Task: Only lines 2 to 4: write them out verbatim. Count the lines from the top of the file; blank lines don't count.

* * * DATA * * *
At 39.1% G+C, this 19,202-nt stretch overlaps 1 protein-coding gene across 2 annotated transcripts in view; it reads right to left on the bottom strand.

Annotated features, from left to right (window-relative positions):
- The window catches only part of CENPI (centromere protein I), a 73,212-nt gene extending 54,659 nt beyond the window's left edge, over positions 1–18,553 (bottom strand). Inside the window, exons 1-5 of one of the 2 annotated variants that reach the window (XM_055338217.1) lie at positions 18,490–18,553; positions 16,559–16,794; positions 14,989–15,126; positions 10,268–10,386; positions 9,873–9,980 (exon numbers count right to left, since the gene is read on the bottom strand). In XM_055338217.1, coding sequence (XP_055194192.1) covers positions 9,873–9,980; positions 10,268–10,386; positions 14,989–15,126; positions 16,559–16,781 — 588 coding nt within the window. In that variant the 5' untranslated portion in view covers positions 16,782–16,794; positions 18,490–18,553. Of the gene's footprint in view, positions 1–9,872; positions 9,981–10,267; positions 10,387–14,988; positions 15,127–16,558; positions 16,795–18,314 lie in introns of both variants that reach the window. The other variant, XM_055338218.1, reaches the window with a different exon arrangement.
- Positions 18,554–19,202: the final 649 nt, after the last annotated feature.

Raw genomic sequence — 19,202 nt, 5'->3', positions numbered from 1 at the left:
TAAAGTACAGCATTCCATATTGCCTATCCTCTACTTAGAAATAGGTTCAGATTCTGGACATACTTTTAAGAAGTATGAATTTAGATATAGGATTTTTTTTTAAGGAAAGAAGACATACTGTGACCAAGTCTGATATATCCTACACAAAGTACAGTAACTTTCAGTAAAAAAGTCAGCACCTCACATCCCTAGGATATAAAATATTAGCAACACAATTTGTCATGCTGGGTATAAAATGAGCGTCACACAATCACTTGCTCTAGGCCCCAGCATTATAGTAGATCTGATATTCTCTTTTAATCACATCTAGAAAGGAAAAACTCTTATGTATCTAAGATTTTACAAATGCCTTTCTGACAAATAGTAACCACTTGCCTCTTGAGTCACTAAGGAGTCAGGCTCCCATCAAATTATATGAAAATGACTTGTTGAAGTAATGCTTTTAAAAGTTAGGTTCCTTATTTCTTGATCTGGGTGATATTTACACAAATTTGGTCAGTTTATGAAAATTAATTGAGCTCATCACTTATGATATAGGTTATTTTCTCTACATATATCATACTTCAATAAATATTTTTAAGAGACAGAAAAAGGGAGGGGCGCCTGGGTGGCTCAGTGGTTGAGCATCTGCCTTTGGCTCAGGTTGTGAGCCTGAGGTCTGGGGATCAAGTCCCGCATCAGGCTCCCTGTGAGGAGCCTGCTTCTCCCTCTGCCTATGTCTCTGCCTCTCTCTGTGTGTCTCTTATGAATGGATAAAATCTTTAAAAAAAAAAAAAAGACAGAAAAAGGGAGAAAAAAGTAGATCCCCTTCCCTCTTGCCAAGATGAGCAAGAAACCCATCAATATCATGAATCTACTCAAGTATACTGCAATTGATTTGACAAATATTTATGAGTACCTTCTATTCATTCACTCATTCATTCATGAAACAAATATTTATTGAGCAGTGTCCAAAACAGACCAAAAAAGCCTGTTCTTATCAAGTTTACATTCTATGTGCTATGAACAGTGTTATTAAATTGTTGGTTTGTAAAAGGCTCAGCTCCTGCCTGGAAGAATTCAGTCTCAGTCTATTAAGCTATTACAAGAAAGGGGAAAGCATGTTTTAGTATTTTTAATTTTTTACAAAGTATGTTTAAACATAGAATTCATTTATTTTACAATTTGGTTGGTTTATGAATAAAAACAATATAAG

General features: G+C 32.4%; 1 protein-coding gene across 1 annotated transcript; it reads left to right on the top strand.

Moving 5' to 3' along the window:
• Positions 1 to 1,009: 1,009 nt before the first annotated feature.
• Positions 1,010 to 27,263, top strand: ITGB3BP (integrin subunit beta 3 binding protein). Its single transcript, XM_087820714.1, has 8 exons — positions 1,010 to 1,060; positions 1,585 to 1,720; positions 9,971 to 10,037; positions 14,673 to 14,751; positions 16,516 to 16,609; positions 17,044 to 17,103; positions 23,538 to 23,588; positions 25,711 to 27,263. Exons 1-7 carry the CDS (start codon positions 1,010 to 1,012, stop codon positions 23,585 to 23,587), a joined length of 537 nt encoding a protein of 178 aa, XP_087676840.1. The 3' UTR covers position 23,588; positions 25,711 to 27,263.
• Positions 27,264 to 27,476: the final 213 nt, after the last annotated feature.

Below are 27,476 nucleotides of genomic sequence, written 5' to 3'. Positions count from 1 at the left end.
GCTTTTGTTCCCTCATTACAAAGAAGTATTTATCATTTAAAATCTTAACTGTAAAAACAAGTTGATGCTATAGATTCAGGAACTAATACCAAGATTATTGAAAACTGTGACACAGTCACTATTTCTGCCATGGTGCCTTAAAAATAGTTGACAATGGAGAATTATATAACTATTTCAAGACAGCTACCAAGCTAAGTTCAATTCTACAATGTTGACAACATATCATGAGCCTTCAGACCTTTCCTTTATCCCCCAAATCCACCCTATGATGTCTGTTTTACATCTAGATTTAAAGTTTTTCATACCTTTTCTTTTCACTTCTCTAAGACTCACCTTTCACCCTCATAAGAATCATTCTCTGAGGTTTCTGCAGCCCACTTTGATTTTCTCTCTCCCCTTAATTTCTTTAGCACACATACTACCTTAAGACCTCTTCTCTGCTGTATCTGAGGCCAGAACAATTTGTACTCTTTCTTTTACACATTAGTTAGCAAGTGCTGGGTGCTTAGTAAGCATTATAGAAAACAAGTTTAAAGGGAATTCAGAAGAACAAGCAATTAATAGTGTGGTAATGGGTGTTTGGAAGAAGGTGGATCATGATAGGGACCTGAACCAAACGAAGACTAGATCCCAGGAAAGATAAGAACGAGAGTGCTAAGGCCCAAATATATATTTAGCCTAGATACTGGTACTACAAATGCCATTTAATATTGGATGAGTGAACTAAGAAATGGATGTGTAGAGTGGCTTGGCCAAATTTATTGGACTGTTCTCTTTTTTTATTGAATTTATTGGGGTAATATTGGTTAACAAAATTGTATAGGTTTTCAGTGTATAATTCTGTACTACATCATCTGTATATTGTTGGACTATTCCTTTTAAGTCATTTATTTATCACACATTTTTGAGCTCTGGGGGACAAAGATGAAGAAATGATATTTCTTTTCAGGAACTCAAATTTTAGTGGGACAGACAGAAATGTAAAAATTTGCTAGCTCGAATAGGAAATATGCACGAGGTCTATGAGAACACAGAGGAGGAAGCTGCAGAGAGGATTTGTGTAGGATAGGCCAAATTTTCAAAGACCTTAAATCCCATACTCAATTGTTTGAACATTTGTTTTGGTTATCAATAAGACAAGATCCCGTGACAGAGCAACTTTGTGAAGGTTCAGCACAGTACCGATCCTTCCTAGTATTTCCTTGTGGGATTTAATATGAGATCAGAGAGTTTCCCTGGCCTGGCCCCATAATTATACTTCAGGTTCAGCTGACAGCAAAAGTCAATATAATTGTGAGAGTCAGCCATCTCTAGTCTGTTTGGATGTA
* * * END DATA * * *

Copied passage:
Annotated features, from left to right (window-relative positions):
- The window catches only part of CENPI (centromere protein I), a 73,212-nt gene extending 54,659 nt beyond the window's left edge, over positions 1–18,553 (bottom strand). Inside the window, exons 1-5 of one of the 2 annotated variants that reach the window (XM_055338217.1) lie at positions 18,490–18,553; positions 16,559–16,794; positions 14,989–15,126; positions 10,268–10,386; positions 9,873–9,980 (exon numbers count right to left, since the gene is read on the bottom strand). In XM_055338217.1, coding sequence (XP_055194192.1) covers positions 9,873–9,980; positions 10,268–10,386; positions 14,989–15,126; positions 16,559–16,781 — 588 coding nt within the window. In that variant the 5' untranslated portion in view covers positions 16,782–16,794; positions 18,490–18,553. Of the gene's footprint in view, positions 1–9,872; positions 9,981–10,267; positions 10,387–14,988; positions 15,127–16,558; positions 16,795–18,314 lie in introns of both variants that reach the window. The other variant, XM_055338218.1, reaches the window with a different exon arrangement.
- Positions 18,554–19,202: the final 649 nt, after the last annotated feature.